The variability in the wind resource at atmospheric heights representative of offshore wind turbine dimensions in conjunction with varying energy demand must be taken into account to ensure economical and reliable electrical grid management.  Therefore, the “risks” and associated costs resulting from the variability of wind power production and uncertain demand requirements can be significantly reduced with a representative analytical/predictive program designed specifically for each offshore wind energy site, transmission/distribution hubs, and affected adjacent coastal/inland areas.  RU-COOL has developed an innovative monitoring/modeling program that is designed for realistic coastal/offshore wind resource assessments that are relevant to the offshore area that is adjacent to NJ’s coast.  The advanced and adaptive monitoring/modeling programs developed by RU-COOL have been extensively applied to determine the climatology and associated variability of both the mesoscale and microscale wind resource encompassed by NJ’s offshore area that is designated for wind energy development (Glenn and Dunk, 2013).  The final reports for Phase I II and III of the associated project, “An Advanced Atmospheric/Ocean Assessment Program Designed to Reduce the Risks Associated with Offshore Wind Energy Development Defined by the NJ Energy Master Plan and the NJ Offshore Wind Energy Economic Development Act”, can be reviewed using the links provided below.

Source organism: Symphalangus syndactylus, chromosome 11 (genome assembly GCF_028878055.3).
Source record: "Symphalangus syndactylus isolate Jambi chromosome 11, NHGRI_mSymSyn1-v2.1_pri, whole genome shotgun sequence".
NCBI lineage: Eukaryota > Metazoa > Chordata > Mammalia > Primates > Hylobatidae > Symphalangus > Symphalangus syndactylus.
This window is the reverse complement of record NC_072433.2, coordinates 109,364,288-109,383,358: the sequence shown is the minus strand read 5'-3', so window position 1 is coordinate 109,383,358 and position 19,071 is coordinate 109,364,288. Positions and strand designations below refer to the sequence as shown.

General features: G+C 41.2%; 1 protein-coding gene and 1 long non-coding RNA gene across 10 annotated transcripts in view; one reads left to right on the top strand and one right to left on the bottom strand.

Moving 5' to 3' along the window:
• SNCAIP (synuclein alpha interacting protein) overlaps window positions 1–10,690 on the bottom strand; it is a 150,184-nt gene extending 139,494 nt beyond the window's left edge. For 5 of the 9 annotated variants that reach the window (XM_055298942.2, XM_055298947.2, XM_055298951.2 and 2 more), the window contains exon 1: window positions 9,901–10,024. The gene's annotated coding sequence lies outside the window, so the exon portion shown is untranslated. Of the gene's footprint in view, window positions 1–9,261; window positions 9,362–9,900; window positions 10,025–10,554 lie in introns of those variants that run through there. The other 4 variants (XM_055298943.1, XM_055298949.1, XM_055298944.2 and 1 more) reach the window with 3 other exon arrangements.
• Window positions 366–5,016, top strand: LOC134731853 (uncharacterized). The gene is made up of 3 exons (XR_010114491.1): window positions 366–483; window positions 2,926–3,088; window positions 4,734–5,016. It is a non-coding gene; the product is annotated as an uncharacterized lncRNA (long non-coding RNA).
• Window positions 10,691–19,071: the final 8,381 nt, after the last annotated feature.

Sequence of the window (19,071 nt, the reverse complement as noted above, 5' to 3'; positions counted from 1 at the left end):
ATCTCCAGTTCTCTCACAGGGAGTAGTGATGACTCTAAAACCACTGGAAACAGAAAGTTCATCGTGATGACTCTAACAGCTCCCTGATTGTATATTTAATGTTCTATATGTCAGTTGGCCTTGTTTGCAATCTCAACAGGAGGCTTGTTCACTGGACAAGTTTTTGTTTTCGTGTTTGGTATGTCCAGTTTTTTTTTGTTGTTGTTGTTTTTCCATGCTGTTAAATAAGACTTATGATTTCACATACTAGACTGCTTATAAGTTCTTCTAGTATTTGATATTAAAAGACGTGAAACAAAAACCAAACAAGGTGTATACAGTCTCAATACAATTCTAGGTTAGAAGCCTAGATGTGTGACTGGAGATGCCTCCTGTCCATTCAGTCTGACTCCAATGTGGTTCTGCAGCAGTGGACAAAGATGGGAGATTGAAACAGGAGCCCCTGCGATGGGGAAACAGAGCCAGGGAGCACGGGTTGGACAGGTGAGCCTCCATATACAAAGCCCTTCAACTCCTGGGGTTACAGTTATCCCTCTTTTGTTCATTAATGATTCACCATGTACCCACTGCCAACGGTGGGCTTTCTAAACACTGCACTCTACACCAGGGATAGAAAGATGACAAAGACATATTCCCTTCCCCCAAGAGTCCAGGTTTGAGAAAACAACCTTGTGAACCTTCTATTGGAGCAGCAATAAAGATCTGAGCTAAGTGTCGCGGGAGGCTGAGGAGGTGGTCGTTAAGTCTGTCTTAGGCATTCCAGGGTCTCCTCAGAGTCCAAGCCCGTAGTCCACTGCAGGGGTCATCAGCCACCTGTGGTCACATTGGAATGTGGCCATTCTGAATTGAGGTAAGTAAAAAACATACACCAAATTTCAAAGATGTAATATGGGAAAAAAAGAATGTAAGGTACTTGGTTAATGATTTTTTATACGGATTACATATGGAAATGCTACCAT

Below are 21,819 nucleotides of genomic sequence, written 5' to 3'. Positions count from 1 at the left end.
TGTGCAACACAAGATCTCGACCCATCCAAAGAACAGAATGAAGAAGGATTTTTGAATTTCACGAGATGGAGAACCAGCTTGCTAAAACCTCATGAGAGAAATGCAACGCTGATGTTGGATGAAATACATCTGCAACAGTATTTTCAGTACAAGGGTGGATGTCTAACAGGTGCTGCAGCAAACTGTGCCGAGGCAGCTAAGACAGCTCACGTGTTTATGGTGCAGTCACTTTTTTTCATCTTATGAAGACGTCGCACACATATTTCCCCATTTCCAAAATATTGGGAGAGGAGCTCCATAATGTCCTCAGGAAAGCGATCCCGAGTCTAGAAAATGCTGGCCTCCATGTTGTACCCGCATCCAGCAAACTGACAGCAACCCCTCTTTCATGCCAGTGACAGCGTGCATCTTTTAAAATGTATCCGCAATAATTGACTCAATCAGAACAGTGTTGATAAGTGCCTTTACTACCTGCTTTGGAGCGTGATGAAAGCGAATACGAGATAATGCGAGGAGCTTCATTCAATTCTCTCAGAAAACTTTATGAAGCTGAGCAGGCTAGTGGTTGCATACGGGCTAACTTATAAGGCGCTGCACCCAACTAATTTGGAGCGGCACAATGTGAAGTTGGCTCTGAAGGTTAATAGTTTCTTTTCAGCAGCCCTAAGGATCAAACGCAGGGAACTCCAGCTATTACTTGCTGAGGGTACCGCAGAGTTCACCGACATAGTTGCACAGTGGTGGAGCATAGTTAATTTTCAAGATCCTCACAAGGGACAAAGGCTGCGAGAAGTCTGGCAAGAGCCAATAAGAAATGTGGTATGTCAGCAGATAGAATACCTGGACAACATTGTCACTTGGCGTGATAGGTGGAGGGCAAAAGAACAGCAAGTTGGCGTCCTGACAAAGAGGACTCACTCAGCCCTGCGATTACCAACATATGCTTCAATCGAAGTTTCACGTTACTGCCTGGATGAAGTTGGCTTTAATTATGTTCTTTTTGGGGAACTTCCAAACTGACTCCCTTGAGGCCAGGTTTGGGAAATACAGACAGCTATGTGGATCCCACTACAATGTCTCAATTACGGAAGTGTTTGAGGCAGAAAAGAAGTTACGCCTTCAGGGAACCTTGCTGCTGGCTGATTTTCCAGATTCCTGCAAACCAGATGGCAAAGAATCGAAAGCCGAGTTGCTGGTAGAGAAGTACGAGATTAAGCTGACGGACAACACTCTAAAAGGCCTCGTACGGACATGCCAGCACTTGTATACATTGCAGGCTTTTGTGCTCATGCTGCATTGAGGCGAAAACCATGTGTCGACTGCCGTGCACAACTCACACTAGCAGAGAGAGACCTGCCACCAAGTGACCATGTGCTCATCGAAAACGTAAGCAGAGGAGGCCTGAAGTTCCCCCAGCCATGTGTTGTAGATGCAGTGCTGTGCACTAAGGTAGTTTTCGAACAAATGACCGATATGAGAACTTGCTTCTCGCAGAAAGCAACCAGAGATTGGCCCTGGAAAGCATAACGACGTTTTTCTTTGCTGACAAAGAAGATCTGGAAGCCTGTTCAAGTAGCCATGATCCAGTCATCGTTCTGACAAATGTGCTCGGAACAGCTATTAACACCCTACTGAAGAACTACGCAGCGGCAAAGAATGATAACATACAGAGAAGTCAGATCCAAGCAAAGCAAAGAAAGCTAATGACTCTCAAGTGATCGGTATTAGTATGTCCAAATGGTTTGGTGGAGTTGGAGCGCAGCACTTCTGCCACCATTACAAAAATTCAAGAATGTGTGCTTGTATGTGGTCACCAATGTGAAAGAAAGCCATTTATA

The technologies developed by RU-COOL include high-resolution sea surface current monitoring along with representative surface wind field estimations determined by coastal radar (CODAR), which is used to detect sea breeze development and spatially evaluate model performance.  Also, RU-COOL has developed a unique product for determining realistic sea surface temperatures (SSTs) detected by infrared (IR) satellite remote sensing.  This product enables high-resolution SST detection during both clear and cloudy atmospheric conditions.  The spatial and temporal resolution of SSTs derived enables identification of coastal upwelling centers that affect the extent of sea breeze propagation and vertical development.  Furthermore, it has been demonstrated that SST is one of the most significant model inputs for determining the dynamics of the offshore wind resource.  Therefore, advanced and adaptive monitoring/modeling programs developed by RU-COOL should prove to be the most accurate and representative techniques for analyzing and predicting the wind characteristics along with other atmospheric/oceanic parameters that are specific for NJ’s coastal and adjacent offshore areas. 

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 Virtual Met Station Data Directory